Will future computing systems be more visible, or less, than today’s clouds?
In How Big is the Cloud Really? I described how Shutterfly, a photo editing and sharing service, has contracted to deploy another 1,000 eight-foot high racks of co-located compute and storage capacity, to support their business growth. This remarkable story and others like it illustrate the scale of what has become known as “the cloud.”
Today’s industrial-scale Web computing centers dwarf typical enterprise datacenters, even those owned by the largest Fortune 500 corporations. This centralization of IT has come as a surprise, even to many industry insiders. Is greater centralization of IT therefore the future? Perhaps we should not forget that we each carry a Unix server in our pocket, and there are likely to be several more lying around in most family homes.
The history of computing has followed a dual track: greater centralization and greater distribution. It is as true inside the four walls of the enterprise (growth of client-server computing following the mainframe era) as it is across the consumer-IT landscape and the embedded computers that dominant our critical National Information Infrastructures (NII).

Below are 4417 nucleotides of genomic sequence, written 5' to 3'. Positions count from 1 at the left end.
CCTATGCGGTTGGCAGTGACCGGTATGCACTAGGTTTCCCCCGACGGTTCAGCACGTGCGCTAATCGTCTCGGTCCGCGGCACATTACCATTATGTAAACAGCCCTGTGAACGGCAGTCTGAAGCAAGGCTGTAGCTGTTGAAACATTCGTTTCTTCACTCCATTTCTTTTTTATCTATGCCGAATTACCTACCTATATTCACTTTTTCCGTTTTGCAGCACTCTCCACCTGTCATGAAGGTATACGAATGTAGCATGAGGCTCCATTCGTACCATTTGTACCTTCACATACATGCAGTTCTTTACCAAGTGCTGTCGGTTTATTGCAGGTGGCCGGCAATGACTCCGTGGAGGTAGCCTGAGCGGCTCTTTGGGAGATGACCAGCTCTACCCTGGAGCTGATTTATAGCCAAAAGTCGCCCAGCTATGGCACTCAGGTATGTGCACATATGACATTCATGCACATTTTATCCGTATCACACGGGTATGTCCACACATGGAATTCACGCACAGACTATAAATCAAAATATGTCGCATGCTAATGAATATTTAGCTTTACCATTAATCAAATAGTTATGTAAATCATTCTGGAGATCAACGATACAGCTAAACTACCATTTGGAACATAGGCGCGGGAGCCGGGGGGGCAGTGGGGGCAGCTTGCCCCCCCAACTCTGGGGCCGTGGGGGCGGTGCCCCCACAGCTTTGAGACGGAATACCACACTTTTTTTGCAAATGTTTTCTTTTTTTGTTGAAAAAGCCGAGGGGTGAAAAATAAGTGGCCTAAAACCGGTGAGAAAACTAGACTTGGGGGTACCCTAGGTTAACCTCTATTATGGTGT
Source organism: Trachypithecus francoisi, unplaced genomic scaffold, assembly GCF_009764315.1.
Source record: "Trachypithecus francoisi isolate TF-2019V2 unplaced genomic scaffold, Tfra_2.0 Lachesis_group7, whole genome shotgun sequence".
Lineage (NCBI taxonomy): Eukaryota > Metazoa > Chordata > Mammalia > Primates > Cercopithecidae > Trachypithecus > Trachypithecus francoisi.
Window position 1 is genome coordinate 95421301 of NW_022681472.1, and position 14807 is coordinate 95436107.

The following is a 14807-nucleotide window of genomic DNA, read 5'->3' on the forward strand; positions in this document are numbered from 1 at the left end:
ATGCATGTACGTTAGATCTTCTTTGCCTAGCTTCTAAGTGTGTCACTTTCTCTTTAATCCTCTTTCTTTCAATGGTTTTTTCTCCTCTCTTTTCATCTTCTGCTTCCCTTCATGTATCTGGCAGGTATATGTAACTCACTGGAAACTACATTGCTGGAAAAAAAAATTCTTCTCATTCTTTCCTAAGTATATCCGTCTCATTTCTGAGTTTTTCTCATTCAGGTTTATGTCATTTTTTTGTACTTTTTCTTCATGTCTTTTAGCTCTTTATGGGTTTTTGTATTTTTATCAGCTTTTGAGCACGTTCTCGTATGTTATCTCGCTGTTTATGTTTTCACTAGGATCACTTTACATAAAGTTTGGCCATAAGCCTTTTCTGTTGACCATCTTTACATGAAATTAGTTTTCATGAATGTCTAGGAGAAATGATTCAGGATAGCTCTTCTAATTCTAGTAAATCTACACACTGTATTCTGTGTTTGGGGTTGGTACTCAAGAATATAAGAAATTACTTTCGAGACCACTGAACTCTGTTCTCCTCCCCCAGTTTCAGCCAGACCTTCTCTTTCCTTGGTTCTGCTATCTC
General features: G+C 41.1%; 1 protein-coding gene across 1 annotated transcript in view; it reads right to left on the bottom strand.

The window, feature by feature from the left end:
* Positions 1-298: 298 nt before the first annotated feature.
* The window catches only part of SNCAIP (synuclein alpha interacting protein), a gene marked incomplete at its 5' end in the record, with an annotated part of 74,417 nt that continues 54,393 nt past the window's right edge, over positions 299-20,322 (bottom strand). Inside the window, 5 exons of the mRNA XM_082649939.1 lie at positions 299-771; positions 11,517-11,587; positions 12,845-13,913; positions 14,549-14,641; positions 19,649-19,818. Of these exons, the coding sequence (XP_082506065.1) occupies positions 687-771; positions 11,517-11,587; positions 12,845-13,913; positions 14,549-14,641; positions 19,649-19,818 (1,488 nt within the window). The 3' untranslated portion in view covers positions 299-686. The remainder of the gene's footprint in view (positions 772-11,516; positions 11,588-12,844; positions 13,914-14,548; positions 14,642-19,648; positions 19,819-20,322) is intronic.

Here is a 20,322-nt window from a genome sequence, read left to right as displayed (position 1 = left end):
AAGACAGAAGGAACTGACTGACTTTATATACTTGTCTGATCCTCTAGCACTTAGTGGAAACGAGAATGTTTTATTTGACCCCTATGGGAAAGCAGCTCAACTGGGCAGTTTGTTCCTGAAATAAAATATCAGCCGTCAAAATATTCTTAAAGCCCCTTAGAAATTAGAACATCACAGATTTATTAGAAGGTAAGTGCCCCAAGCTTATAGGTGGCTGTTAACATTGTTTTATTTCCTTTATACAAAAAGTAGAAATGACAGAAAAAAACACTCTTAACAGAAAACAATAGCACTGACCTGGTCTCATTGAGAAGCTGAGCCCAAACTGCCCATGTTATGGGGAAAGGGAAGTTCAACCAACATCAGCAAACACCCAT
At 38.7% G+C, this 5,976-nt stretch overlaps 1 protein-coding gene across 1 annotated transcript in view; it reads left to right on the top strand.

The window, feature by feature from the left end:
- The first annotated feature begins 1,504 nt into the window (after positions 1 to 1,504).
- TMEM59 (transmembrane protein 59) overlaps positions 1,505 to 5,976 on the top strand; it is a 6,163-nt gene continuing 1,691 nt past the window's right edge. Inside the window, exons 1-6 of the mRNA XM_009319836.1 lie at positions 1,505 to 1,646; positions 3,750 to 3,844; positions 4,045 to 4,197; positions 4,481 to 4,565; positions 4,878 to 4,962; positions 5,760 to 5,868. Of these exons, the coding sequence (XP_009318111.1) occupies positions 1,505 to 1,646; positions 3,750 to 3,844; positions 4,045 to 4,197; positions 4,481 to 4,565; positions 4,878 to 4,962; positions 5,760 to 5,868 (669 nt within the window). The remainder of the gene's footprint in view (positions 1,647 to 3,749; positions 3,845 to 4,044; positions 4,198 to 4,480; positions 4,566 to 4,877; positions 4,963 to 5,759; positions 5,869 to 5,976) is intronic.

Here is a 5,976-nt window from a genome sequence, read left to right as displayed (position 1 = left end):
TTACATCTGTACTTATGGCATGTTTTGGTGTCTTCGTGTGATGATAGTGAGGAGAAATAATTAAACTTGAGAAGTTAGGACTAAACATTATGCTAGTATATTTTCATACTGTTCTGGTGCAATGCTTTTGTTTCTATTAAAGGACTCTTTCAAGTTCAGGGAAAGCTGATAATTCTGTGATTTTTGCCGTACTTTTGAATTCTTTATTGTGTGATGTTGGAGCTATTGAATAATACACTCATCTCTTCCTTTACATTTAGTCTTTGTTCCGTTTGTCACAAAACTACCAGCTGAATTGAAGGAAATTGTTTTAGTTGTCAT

The story of Shutterfly led me once again to ponder the future of computing. Will we see more centralization of capacity or greater capability at the “edge”? Will computers vanish into the background (buried in a cloud bunker dug into the side of a mountain) or will we be able to point to powerful computers as distinct and attractively designed objects in their own right? Do we need clouds? What would it mean, for example, if the computer that we could carry around – or place in the corner of our offices – had effectively infinite capacity (more than its owner needed) to collect and process private and public data?